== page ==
The 2nd of August we reached the Earth Overshoot Day, which marks the date when humanity exceeds the amount of annual ecological resources or Earth biocapacity that the planet is able to generate that specific year. Therefore, the humanity's ecological footprint or resources demand for that year cannot be satisfied after that day without impacting, inter alia, the fauna and flora as well as biodiversity.
When was the Earth Overshoot Day in the previous decades?
In the 70s and early 80s, the Earth Overshoot Day used to occur during November or December of the specific year, as stated in the Accounts 2023 Edition of the National Footprint and Biocapacity (Earth Overshoot Day Org, 2023)1. During the late 80s and 90s, it happened during October and September. In the 21st century, it worsened even more until exceeding the annual resources in August, according to data offered by the same organization.
What are the solutions out there to delay the date?
The world's population has grown rapidly over the last two centuries. The total population is estimated to reach 8 billion in 2023, in contrast with the data from the 70s when it was 4 billion (Statista, 2023)2. In 2060, global population is expected to grow until 10 billion according to the same source3. If we consider the growth rate predictions and how we already exhausted the Earth biocapacity, the situation can be potentially hazardous in the upcoming decades.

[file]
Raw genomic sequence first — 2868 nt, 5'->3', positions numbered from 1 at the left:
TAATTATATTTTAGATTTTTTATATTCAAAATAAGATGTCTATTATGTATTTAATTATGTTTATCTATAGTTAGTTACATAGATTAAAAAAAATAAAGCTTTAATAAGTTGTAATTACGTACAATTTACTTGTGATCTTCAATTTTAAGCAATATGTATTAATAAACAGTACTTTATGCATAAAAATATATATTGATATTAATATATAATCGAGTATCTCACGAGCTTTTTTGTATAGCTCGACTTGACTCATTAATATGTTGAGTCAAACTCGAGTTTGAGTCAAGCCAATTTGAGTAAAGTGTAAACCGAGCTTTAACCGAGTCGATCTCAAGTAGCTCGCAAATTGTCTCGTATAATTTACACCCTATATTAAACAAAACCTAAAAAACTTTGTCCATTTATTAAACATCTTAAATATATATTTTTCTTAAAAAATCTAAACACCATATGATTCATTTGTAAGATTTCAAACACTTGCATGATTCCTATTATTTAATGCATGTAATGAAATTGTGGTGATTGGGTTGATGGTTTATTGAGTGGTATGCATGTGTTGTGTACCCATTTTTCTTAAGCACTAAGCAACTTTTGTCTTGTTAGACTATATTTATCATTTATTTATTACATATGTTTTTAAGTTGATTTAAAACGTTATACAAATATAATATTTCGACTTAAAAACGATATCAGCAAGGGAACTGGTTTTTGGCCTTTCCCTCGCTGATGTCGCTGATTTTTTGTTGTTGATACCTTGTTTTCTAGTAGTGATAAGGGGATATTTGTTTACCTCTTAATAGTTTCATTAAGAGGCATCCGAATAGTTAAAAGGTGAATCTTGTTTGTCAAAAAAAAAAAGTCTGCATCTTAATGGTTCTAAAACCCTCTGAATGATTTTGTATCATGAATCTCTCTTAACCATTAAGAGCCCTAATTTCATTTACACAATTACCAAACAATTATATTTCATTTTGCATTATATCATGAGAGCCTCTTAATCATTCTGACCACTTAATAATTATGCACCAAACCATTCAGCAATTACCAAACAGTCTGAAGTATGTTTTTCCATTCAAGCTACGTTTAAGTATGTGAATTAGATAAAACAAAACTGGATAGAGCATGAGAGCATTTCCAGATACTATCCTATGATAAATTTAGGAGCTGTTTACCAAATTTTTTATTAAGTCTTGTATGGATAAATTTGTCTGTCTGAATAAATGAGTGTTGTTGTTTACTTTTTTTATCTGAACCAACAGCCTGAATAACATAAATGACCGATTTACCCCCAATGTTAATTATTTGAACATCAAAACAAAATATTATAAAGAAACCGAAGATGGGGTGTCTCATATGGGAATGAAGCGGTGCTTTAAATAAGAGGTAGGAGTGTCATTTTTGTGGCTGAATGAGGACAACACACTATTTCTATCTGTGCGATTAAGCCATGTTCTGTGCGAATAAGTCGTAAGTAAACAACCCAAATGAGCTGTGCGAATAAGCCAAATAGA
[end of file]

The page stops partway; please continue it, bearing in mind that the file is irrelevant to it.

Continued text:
There are several ways to take action to delay the Earth Overshoot Day, which are also covered by the UN Sustainable Development Goals. For instance, we can reduce global meat consumption, cut food waste, provide access to affordable and sustainable transport systems, foster reforestation, reduce the carbon footprint, provide affordable and clean energy, and facilitate the emergence and development of new technologies that can contribute to energy-efficiency and accelerate the energy transition.
The SDGs progress at the midpoint towards 2023 presents several challenges, as half of the targets show deviations from the established goals and more than 30% have not progressed or demonstrate a significant regression (UN, 2023)4.
Floodings, hurricanes, extreme temperatures, dryness, rising sea levels, fires, and much more is actually happening everywhere. It is already late, but we need to address these challenges now. We need to limit the global temperature increase to well below 2 °C or even further to 1,5°C , decarbonize our economy and reduce the discrepancies between our ecological footprint and the Earth's renewable resources.
Innovation and emerging technologies are there to accelerate the energy transition and determine new paths that can foster the integration of renewable energy and decarbonization. We are all in this together because everyone of us will be distressed by climate change. We can delay the Earth Overshoot Day and boost a sustainable future if we do it together.